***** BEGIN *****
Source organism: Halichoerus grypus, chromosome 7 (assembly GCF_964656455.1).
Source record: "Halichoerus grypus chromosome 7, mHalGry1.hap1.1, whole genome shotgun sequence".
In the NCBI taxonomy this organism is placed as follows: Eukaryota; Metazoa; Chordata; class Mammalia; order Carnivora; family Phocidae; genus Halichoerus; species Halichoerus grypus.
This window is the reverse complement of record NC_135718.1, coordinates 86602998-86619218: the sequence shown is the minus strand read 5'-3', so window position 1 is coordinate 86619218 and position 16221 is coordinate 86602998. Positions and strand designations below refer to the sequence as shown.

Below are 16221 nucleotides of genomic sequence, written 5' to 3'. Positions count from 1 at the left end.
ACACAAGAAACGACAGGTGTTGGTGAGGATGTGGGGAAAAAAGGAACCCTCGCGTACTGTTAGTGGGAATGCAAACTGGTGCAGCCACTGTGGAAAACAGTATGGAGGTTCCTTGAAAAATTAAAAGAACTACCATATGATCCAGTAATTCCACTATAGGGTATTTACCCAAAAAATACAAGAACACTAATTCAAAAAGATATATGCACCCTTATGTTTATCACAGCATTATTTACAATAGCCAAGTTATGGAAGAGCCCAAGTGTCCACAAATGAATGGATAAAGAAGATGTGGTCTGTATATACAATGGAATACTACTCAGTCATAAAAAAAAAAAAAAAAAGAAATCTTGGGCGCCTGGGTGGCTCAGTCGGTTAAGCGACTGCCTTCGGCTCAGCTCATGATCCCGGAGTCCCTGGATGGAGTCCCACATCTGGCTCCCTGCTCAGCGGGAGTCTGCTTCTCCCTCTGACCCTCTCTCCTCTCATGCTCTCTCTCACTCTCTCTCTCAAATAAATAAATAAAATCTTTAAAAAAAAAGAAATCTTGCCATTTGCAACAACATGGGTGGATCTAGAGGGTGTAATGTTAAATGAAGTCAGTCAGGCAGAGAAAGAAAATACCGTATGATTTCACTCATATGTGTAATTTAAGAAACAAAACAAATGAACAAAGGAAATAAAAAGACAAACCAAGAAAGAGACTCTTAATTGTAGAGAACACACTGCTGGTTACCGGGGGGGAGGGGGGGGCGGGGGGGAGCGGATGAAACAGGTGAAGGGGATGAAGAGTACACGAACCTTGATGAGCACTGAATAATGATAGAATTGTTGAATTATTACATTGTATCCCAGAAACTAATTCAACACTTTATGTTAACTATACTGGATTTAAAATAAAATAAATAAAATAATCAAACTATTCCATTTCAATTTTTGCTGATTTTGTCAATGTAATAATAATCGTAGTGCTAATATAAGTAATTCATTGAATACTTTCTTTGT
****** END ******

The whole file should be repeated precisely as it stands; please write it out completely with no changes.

Source organism: Halichoerus grypus, chromosome 7 (assembly GCF_964656455.1).
Source record: "Halichoerus grypus chromosome 7, mHalGry1.hap1.1, whole genome shotgun sequence".
In the NCBI taxonomy this organism is placed as follows: Eukaryota; Metazoa; Chordata; class Mammalia; order Carnivora; family Phocidae; genus Halichoerus; species Halichoerus grypus.
This window is the reverse complement of record NC_135718.1, coordinates 86602998-86619218: the sequence shown is the minus strand read 5'-3', so window position 1 is coordinate 86619218 and position 16221 is coordinate 86602998. Positions and strand designations below refer to the sequence as shown.

Below are 16221 nucleotides of genomic sequence, written 5' to 3'. Positions count from 1 at the left end.
ACACAAGAAACGACAGGTGTTGGTGAGGATGTGGGGAAAAAAGGAACCCTCGCGTACTGTTAGTGGGAATGCAAACTGGTGCAGCCACTGTGGAAAACAGTATGGAGGTTCCTTGAAAAATTAAAAGAACTACCATATGATCCAGTAATTCCACTATAGGGTATTTACCCAAAAAATACAAGAACACTAATTCAAAAAGATATATGCACCCTTATGTTTATCACAGCATTATTTACAATAGCCAAGTTATGGAAGAGCCCAAGTGTCCACAAATGAATGGATAAAGAAGATGTGGTCTGTATATACAATGGAATACTACTCAGTCATAAAAAAAAAAAAAAAAAGAAATCTTGGGCGCCTGGGTGGCTCAGTCGGTTAAGCGACTGCCTTCGGCTCAGCTCATGATCCCGGAGTCCCTGGATGGAGTCCCACATCTGGCTCCCTGCTCAGCGGGAGTCTGCTTCTCCCTCTGACCCTCTCTCCTCTCATGCTCTCTCTCACTCTCTCTCTCAAATAAATAAATAAAATCTTTAAAAAAAAAGAAATCTTGCCATTTGCAACAACATGGGTGGATCTAGAGGGTGTAATGTTAAATGAAGTCAGTCAGGCAGAGAAAGAAAATACCGTATGATTTCACTCATATGTGTAATTTAAGAAACAAAACAAATGAACAAAGGAAATAAAAAGACAAACCAAGAAAGAGACTCTTAATTGTAGAGAACACACTGCTGGTTACCGGGGGGGAGGGGGGGGCGGGGGGGAGCGGATGAAACAGGTGAAGGGGATGAAGAGTACACGAACCTTGATGAGCACTGAATAATGATAGAATTGTTGAATTATTACATTGTATCCCAGAAACTAATTCAACACTTTATGTTAACTATACTGGATTTAAAATAAAATAAATAAAATAATCAAACTATTCCATTTCAATTTTTGCTGATTTTGTCAATGTAATAATAATCGTAGTGCTAATATAAGTAATTCATTGAATACTTTCTTTGT